He was approved by a party-line vote of 52-47. Democrats were concerned that the conservative congressman wants to pare down government health programs. They were also troubled by lingering ethics questions over Price's investments.

On Wednesday, Rep. Tom Price, R-Ga., goes before the Senate Committee on Health, Education, Labor and Pensions in his first grilling since he was nominated to lead the Department of Health and Human Services. This isn't an official confirmation hearing. That comes Jan. 24, before the Senate Finance Committee. But with outspoken senators such as Elizabeth Warren, D-Mass., and Bernie Sanders, I-Vt., on the HELP committee, Price is certain to face tough questions.

Here are five things to look out for:

Obamacare

An overwhelming majority of people disapprove of Republican lawmakers' plan to repeal the Affordable Care Act without having a ready replacement for the health care law, according to a poll released Friday.

And judging by the letter-writing and lobbying in the first week of the new congressional session, many health care and business groups agree.

Copyright 2016 NPR. To see more, visit http://www.npr.org/.

KELLY MCEVERS, HOST:

The cost of health insurance under the Affordable Care Act is expected to rise an average of 22 percent in 2017, according to information released by the Obama administration Monday afternoon.

Still, federal subsidies will also rise, meaning that few people are likely to have to pay the full cost after the rate increases to get insurance coverage.

Three doctors who have led a task force that evaluates preventive medical services say the group's recommendations shouldn't be tied by law to insurance coverage.

The former chairmen of the U.S. Preventive Services Task Force say the link between medical recommendations and insurance coverage leads to financial incentives that can corrupt the process and distort people's health care decisions.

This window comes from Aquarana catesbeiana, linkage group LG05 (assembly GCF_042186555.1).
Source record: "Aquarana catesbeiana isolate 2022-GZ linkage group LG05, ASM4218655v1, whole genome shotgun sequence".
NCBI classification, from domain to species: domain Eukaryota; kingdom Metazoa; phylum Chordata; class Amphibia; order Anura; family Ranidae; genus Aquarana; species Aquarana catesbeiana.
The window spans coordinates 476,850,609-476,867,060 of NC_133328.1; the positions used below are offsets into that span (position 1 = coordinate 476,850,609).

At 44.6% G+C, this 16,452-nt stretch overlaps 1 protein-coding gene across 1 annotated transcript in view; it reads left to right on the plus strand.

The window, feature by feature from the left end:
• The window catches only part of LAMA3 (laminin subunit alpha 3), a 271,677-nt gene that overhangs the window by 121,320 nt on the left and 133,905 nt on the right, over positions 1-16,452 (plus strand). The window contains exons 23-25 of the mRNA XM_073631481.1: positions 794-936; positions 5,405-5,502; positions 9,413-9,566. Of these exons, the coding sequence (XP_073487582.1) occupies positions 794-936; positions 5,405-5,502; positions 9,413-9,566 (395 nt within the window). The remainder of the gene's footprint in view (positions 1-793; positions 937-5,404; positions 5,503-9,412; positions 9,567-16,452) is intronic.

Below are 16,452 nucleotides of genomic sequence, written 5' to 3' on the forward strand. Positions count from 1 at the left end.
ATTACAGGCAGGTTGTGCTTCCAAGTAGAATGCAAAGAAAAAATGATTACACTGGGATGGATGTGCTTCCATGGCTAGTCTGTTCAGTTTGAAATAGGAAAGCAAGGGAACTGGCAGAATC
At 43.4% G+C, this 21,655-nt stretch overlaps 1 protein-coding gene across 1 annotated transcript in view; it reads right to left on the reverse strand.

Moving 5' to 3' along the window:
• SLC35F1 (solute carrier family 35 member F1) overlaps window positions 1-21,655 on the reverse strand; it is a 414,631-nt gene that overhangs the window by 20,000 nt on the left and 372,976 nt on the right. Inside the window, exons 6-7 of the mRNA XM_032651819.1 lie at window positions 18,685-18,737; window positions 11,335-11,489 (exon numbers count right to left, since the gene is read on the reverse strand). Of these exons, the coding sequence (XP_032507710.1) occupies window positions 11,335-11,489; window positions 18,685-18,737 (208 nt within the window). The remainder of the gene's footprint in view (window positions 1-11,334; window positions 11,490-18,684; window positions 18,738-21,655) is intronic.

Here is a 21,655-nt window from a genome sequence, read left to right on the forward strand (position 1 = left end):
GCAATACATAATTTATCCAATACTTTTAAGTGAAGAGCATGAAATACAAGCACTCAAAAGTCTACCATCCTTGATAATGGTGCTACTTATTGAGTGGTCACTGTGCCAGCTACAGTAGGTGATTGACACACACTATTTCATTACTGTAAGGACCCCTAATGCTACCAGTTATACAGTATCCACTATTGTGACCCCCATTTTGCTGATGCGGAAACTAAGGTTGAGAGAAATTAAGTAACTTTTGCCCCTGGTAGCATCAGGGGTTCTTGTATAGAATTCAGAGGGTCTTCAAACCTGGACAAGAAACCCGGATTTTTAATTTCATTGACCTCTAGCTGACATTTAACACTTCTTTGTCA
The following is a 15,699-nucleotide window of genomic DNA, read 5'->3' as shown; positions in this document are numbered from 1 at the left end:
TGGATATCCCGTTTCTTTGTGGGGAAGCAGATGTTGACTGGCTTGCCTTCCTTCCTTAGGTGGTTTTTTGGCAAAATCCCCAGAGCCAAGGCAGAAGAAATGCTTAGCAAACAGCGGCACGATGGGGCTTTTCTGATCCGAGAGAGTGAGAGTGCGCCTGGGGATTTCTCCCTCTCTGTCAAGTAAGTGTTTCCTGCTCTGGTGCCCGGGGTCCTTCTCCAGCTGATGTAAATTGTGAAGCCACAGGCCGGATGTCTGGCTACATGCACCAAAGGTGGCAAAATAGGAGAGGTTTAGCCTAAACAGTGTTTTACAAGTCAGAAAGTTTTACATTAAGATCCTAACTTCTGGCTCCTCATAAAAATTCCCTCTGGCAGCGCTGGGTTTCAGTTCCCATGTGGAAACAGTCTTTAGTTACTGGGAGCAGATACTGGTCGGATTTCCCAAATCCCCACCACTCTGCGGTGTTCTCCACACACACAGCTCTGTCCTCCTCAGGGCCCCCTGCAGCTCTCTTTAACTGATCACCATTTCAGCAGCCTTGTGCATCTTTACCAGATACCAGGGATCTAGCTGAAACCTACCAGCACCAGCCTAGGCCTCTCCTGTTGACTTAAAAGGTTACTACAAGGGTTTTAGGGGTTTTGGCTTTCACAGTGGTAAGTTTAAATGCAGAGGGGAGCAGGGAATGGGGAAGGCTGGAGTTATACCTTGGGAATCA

Lisa Lynn Kotnik has been a singer on the New Orleans club circuit for more than 15 years.

"I sang at Fritzel's for eight years," she says. "I sang at the Bombay Club for 15 years, I sang at Margaritaville — the list could go on and on and on."

While Kotnik sings to revelers at night under the stage name Lisa Lynn, in the daytime she's battled health problems — fibroids, ovarian cysts, a hysterectomy and even a brain aneurysm.

Hillary Clinton is floating a proposal to let people over the age of 50 "buy in" to Medicare, the federal government's health insurance for those 65 and older.

The Democratic presidential contender mentioned the idea earlier this week at a campaign event in Stone Ridge, Va. She was responding to a woman who said her health insurance premiums — which she bought on the individual market — rose more than $500 last year.

"What you're saying is one of the real worries that we're facing with the cost of health insurance," Clinton said. "The costs are going up in many markets."

The Food and Drug Administration is banning the sale of electronic cigarettes to minors as part of a broad set of regulations the agency finalized Wednesday.

With the rules that were more than two years in the making, the agency is expanding its authority over e-cigarettes, cigars and hookah tobacco, in much the same way it already regulates traditional cigarettes.